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Experts say massive fires can take long term toll on environment

Experts say massive fires can take long term toll on environment

TORONTO — There was little rest for firefighters in northern Ontario during the long weekend as they continued battling flames on numerous fire lines. The Ontario Ministry of Natural Resources says there were 122 active fires as of Monday night, including 78 in the northwest region and 44 in the northeast. Eighteen fires in the

TORONTO — There was little rest for firefighters in northern Ontario during the long weekend as they continued battling flames on numerous fire lines.

The Ontario Ministry of Natural Resources says there were 122 active fires as of Monday night, including 78 in the northwest region and 44 in the northeast.

Eighteen fires in the northeast and seven in the northwest were classified as out of control.

The largest fire in the northeast, “Parry Sound 33,” covers about 113 square kilometres and remains out of control.

One was burning four kilometres northwest of the community of North Spirit Lake, while another was located approximately nine kilometres south of Wabigoon Lake Ojibway Nation.

There have been 888 wildfires this year so far, compared to an annual average of 517 over the past 10 years.

A firefighter from Alberta died on Thursday while fighting a fire near the town of Red Lake, Ont., about 100 kilometres east of the Manitoba boundary. He was identified as Jerry Gadwa, a resident of Kehewin Cree Nation.

Forest fires like the ones currently burning in Ontario can have long-term impacts on the environment, experts say, noting that increasingly warmer and drier weather conditions are making such blazes more common..

“We are seeing the manifestation of climate change happening in real form right now,” said Blair Feltmate, head of the Intact Centre on Climate Adaptation at the University of Waterloo. “It is bad now and it is only going to get worse.”

Severe forest fires like Parry Sound 33, which has been burning since July 18, can potentially burn off all the vegetation and organic soil in an area, leaving only ashes and rocks, one expert said.

“What I think is happening now (with Parry Sound 33) is that this is a pretty intense fire that is combusting away almost all signs of life in at least some of the areas in that fire perimeter,” said Merritt Turetsky, a University of Guelph professor and ecosystem ecologist.

Such fires in peat-rich areas can also burn away the ground around charred trees that remain standing, she said.

“Nothing is holding these trees on the ground anymore. A big gust of wind and they fall right off,” Turetsky said, noting that the situation could pose a hazard for residents moving back into their homes after a forest fire.

The way in which forest fires burn the ground has also changed in recent years, said Turetsky, noting that in the past, fires left patches of surviving vegetation and organic matter behind.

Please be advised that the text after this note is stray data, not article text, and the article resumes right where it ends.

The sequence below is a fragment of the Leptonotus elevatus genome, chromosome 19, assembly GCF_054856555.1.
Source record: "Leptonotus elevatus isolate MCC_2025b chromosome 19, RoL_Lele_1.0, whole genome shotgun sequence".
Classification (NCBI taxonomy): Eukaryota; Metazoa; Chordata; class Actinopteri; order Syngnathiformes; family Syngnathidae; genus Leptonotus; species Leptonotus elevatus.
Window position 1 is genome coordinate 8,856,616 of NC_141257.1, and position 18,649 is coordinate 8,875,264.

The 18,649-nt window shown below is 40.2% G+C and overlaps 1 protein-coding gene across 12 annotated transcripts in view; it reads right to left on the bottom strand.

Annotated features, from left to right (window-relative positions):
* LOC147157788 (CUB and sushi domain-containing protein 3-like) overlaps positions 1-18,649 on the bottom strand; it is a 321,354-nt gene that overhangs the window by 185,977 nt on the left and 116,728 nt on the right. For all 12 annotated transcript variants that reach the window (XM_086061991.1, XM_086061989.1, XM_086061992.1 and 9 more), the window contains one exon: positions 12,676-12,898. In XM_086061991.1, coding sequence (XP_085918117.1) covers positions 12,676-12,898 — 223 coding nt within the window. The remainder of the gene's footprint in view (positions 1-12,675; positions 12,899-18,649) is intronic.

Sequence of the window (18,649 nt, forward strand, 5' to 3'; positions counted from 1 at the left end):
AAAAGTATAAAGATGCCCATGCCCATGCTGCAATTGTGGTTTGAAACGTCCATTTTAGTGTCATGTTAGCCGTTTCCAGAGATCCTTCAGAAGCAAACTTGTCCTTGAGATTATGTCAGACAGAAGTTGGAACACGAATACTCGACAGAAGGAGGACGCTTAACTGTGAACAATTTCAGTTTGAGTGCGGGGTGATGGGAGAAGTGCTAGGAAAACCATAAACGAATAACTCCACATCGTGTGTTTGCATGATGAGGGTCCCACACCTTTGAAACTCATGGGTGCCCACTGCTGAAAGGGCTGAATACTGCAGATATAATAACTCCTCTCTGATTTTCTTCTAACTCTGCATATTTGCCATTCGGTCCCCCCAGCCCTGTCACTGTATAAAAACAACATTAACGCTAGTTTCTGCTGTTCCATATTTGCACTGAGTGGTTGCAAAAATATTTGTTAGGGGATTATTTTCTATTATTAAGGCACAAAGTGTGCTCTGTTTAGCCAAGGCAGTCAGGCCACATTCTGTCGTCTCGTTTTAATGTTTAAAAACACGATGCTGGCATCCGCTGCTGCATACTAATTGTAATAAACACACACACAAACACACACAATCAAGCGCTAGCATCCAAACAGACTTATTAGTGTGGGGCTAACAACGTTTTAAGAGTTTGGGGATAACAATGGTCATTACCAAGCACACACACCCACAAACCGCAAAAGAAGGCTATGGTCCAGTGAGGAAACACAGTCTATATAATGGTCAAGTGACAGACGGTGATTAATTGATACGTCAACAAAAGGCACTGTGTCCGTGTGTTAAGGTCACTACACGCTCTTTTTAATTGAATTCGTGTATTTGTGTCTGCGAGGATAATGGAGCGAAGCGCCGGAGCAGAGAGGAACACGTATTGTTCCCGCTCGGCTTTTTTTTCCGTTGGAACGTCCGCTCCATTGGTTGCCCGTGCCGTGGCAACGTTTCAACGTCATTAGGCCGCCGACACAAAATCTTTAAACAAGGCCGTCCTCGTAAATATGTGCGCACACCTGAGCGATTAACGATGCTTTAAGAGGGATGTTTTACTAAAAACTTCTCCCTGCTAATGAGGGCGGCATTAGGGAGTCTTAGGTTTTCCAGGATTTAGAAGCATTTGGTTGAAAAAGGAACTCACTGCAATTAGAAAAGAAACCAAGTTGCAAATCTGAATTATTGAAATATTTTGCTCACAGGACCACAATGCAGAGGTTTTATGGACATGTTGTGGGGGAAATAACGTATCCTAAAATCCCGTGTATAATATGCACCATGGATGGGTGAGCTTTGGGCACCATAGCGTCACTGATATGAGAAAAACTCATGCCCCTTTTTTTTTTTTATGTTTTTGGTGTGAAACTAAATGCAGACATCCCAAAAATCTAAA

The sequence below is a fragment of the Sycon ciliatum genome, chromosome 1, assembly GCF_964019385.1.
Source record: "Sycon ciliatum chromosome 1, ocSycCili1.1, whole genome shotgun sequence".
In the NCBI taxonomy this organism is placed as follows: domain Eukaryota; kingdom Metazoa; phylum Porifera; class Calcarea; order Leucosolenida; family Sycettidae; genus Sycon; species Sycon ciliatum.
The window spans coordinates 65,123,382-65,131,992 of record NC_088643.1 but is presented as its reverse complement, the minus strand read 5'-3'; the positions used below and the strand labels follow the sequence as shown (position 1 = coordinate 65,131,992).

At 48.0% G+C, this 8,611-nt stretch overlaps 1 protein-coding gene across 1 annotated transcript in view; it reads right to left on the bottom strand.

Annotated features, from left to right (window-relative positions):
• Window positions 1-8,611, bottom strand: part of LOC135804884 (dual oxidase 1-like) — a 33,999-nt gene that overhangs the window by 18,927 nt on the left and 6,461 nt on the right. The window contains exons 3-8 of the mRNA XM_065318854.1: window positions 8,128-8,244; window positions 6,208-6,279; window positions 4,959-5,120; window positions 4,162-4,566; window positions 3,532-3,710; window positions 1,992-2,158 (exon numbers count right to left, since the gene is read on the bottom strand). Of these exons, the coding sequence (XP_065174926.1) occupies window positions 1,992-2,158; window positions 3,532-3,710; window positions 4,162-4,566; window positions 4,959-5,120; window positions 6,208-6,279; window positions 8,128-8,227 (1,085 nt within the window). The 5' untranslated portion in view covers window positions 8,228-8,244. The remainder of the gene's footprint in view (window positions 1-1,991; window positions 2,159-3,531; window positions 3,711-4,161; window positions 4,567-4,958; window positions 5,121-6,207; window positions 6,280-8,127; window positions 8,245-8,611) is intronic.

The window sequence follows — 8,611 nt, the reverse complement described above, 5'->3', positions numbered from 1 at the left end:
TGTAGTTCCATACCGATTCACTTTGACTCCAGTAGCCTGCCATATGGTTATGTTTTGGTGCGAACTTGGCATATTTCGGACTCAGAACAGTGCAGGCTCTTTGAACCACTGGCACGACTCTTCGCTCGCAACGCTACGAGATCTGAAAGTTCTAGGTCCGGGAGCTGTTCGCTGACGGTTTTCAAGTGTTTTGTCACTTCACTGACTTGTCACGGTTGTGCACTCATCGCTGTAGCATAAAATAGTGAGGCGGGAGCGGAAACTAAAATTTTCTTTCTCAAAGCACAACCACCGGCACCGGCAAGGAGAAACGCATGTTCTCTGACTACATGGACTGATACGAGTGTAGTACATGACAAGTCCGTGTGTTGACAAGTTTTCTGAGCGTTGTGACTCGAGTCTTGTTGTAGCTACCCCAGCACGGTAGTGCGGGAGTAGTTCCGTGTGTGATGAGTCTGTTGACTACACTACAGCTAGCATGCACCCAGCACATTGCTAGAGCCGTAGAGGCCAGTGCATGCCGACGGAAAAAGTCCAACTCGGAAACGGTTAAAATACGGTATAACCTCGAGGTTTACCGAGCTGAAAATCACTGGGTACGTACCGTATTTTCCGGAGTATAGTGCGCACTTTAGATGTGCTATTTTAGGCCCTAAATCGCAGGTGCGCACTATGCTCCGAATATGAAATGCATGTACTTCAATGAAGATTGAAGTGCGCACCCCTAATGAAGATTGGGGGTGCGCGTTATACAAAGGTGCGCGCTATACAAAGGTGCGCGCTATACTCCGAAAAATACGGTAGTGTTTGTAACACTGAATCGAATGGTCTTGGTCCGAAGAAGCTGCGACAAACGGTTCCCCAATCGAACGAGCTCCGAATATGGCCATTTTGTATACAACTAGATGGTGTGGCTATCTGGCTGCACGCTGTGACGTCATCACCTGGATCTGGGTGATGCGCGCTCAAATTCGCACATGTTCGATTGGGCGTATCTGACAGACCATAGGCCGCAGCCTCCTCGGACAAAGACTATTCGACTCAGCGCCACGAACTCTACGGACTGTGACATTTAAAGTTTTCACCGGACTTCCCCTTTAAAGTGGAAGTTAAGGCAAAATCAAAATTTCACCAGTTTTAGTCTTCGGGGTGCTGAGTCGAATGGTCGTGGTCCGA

“Now when we go in and survey these severely burned plots, we literally feel like we are walking on the moon,” she said. “This is a totally different ball game for the vegetation to re-vegetate.”

Severely burned ground can lead to soil erosion, which then causes other issues, said Feltmate.

“When large precipitation occurs, trees are usually there to intervene between the water and the ground, so the water only sort of sprinkles onto the ground,” he said. “But when the trees have been removed, raindrops hit the ground at maximum speed and it can create a large-scale erosion.”

When such erosion occurs, soil and ashes can flow into water systems and that potentially “knocks out the habitat” for insects that live in the area, said Feltmate.

The severity with which forest fires are burning in areas that have peat or organic soil, which are typically wet, is concerning, said James Michael Waddington, a McMaster University professor who has studied wildfires for over a decade.

“Several decades of fire suppression combined with unprecedented dry conditions fuelled by climate change means that peat is burning more often,” said Waddington, who added that the more severe the burning of the peat, the greater the resources and time required to fight the fire.

“It also increases the amount of particulate matter in smoke which can be a health risk and also increases the amount of carbon lost to the atmosphere.”

Forest fires could also have an effect on drinking water if materials that pose a health concern make their way into a groundwater supply, according to a team of researchers in Alberta that is studying the issue.

While not all forest fires have a large impact on drinking water, the matter is one that calls for further examination, said Monica Emelko, who is part of the research team for the Southern Rockies Watershed Project.

“If materials that are a health concern after a fire make their way into a groundwater supply, we might not catch that for a while giving our monitoring strategies,” she said.

Experts note, however, that forest fires have occurred for centuries and some types of vegetation benefit from the blazes. But, Turetsky said, “the natural fire regime of wildfire is being tossed out of the window.”

Communities in forested regions should deploy fire protection programs that use education, emergency planning, training and more to deal with the threat of wildfires, she said.

“If we don’t think about our interaction with wildfires, we will see more and more mortality because I don’t think we can keep people and wildfires away from each other.’’ (with CP files)

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